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2 thoughts on “Swarfcast Ep. 54 – E.J. Daigle on Technical Education That Works

  1. Avatarr in nyc

    As I have said;

    Why do we never speak of apprenticeship programs?

    The “Degree” is but a piece of paper and a ticket to the Ball.

    It is up to the individual, who they dance with, and maybe take home 😉

    IMHO, I think a community college degree is the best value.
    If it is in a marketable field. look up salaries by degree, whats at the bottom? “Liberal Arts” imagine that.

    “I got an degree in Tasmanian Aboriginal basket weaving history, and I don’t know why I can’t find a great paying job. And how am gonna pay off $400K in student loans” Duhhhhh
    “would you like french fries with that?”
    They are not getting a house or condo – It really sux living in your parents’ basement waiting for someone to die and leave you some money. And since you never studied statistics, you don’t even suspect that the lottery is a waste of money!

    An expert must have three things. Education, training AND Experience! Most so-called experts have only the first one or two…

    Most useful things I learned were from working. Having to solve problems under pressure.
    i.e.: experience!

    All the academics and theoretical BS went out the window as soon as the first problem popped up. That’s when you need common sense, but that too has died a horrific death.

    Most of the trades now require a very technical education as well.

    Most HVAC, cars, appliances “smart homes”, etc… are computer controlled.
    So you have to know and capable with today’s ever changing technology!

    Most people are amazed when they find out I only have a 2 year degree.
    “Where did you learn that?” – “The School of Hard Knocks!”

    In addition to the news, internet , and books, I keep reading and studying trade periodicals from many fields and industries, as well as continuing education programs, to keep myself relevant.

    When you stop learning, get ready to die, or your mind will die…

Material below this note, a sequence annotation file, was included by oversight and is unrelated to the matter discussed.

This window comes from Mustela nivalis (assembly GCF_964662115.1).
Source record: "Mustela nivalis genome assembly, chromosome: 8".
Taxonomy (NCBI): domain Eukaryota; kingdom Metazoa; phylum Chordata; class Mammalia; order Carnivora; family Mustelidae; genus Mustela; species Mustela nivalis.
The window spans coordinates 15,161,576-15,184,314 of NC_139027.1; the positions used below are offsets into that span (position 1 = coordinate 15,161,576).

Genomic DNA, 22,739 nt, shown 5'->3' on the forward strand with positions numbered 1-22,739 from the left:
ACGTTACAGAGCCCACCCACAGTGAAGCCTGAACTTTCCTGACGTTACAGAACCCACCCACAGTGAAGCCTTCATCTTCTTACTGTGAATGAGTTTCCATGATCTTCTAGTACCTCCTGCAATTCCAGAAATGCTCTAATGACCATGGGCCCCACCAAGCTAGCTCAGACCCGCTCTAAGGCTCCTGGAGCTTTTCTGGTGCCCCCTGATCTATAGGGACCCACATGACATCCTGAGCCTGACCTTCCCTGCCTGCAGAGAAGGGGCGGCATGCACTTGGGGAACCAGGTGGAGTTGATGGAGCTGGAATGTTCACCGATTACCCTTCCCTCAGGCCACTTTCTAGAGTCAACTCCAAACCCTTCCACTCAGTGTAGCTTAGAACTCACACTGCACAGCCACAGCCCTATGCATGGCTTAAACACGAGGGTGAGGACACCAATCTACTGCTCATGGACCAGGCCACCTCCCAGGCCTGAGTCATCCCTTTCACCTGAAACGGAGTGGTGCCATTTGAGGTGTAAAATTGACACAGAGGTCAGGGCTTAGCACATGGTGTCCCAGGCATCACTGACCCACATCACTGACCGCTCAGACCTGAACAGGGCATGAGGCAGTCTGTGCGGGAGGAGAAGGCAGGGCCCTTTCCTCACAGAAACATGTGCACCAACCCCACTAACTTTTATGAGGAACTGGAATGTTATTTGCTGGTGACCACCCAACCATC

2. AvatarPaul Huber

    Higher education is worth the money only if the individual has established a specific goal for a specific career.
    It is a total waste of money if the student had been railroaded into college in order to to end up with a piece of paper as proof of graduation.
    The , just about, 50% college drop out rate is sustained by these poor souls. They are a profitable source of income of the “colleges industry ” and providers of student loans.
    Apprenticeship, internship or any skilled labor training can provide a solid foundation for a college education while being gainfully employed.
    Every single H.R. person complains that that our K-12 education system does not prepare students for college and even less so for higher education.
    Average science, math and reading achievements in science, math and reading of U.S. students is ranked 30th out of 71 countries researched by PISA.
    Only about twenty states offer a STEM curriculum to its middle and/or high school students, mainly because there is no money allocated for space and STEM teachers salary. Many states reject the call to align their educational system to the demands of new technology used by business, industry and manufacturers. Leave us alone, we know better, never admitting that the next generation is going to suffer.
    Also, life long learning is not in the mind of our workforce proven by the high unemployment rates of workers over age forty.